Managing your workshop windows

Now here is how you can set up your applications, so they’ll be easier to manage. When you are delivering, you want everything accessible and visible. The way I set mine up is very simple and allows for multiple windows.

As you can see from the picture above, I use three screens.

When I open PowerPoint, I put it in presenter mode and it’ll split it into three windows. I put the presentation on the small laptop window to the left, so it’s out of the way and can be easily shared with participants.

In the center screen, I have the PowerPoint presenter view as well as the Zoom toolbar (or other virtual tools depending on what I need.)

I reduce the size of the participants’ video so I can place it close to the slides. This allows me to look at them and take quick glances over my slides and notes when needed.

On the right screen, I have the original PowerPoint slides in case I need to do on-the-fly changes—not something I do very often. On that screen, I also have my Zoom chat window and breakout rooms window. These I always open in advance, so I have them ready when needed.

It takes time to get yourself familiar with all these tools, so I recommend a lot of practice before your workshops. I’ve got it down now and can easily use every tool.

Some best practice tips

Virtual training tends to require more engagement and interactions than in-person training. Here are a few points to keep in mind:

  • You set the tone within the first 3 minutes of the workshop. Show enthusiasm, connect with your audience, small talk, and chitchat with them – this will build rapport and will set the mood for the rest of the time.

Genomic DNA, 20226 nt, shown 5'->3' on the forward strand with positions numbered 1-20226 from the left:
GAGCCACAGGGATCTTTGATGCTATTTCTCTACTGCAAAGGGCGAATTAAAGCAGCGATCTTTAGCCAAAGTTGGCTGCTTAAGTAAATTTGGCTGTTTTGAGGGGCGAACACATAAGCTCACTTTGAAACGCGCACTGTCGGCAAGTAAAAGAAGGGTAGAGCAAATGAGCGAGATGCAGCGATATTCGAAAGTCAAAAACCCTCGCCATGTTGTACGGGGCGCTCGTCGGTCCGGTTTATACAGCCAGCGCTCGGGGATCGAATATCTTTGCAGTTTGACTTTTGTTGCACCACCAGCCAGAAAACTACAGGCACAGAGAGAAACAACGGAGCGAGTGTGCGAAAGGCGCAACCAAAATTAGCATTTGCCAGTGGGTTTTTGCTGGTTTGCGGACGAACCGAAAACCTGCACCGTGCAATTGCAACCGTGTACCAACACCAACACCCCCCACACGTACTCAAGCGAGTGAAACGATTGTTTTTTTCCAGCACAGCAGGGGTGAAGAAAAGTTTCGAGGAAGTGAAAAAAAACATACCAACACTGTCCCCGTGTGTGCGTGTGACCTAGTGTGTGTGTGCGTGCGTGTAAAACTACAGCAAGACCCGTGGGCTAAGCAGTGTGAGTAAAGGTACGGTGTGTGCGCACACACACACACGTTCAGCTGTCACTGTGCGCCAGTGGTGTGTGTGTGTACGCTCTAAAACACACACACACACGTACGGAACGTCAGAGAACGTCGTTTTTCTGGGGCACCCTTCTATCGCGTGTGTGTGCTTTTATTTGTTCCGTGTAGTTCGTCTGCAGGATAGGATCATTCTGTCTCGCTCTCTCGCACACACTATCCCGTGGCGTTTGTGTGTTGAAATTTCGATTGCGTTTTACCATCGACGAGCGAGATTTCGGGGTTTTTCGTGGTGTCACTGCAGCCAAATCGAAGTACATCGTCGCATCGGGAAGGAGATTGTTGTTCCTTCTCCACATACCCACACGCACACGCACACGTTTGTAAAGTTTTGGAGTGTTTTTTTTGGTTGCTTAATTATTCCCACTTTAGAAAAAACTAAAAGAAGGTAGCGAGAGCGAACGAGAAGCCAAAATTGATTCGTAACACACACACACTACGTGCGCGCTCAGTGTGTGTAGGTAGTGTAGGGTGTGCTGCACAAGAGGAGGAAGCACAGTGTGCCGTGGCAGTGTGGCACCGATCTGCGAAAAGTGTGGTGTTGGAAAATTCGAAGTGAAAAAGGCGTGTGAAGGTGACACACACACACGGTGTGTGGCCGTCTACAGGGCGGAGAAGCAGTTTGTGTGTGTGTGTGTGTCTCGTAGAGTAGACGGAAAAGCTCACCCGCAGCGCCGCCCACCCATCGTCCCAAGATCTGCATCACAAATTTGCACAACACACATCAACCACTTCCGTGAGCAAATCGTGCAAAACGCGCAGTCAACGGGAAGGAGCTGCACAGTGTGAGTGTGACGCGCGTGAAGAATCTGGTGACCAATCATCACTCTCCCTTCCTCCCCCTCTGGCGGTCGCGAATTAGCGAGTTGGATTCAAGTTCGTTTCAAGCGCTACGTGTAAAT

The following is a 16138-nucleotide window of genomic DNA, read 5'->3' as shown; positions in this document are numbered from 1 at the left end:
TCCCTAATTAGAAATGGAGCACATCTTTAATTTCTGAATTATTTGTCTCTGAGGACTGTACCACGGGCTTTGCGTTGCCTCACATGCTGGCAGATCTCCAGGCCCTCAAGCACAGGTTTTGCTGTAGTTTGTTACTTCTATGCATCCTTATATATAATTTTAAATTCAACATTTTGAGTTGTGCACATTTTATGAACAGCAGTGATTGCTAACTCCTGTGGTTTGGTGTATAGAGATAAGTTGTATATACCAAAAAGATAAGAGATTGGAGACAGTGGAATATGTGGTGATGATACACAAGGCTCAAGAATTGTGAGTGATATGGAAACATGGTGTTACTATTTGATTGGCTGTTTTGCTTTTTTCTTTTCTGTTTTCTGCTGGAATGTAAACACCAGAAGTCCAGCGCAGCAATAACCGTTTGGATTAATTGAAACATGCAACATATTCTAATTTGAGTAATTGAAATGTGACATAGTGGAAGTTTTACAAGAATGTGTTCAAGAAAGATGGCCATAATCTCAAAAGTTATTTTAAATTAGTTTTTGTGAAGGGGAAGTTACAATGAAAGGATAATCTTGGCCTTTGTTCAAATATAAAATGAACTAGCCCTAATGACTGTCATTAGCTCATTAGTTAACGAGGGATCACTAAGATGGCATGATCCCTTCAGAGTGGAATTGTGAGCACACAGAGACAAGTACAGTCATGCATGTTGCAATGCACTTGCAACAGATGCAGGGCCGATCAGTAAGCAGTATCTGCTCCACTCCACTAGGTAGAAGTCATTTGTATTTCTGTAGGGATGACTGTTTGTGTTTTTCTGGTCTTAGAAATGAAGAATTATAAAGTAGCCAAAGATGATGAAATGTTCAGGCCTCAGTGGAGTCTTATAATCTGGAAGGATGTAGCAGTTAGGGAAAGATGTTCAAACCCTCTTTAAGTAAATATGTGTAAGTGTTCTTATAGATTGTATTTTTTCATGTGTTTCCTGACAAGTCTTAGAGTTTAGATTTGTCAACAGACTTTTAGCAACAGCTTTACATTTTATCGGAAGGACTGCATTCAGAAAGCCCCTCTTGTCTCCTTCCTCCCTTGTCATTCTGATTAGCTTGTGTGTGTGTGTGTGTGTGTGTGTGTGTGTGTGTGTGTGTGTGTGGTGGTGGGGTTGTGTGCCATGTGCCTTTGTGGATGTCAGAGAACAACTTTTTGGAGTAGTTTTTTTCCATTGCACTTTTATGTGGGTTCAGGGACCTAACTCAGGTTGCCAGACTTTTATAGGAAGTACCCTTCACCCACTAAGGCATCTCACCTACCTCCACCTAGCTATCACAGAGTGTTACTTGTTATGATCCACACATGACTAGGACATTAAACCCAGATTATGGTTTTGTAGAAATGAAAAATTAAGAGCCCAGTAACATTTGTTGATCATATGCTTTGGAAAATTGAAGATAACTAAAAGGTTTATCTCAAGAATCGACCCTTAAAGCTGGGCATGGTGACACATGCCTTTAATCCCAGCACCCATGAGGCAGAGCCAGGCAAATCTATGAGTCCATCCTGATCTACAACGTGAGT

• They can’t see your body, but they certainly see your face. Open those eyes, be animated, bring high energy with lots of expression in your voice and attitude.

  • Don’t lecture. You’ll bore them to tears and they’ll start multitasking very fast. (You’ll notice that when you’ll see their faces lighting up from the reflection of their screens. So busted!!) Directly engage them at least every 4 minutes.

  • If you don’t see much participation, (and see faces lighting up) call them out by name at random. Soon, they’ll know that their names might come up and they will pay more attention.

  • Behind you, have a simple and mild background. Nothing too distracting. You are the show, not what’s behind you. I have two of my paintings.

  • Go easy on using too many slides and sharing your screen. They are here for you and your message. As much as possible, get off screen-share and talk to them directly.

  • Facilitate the workshop, ask a lot of open-ended questions, engage your audience in discussions.

There is more but I’ll leave you with that for now.

Below is a list of tools that I bought with links to Amazon. I’m sure there are many more options.

Please share your thoughts and ideas.

And if you want to see me in action, you know how to reach me.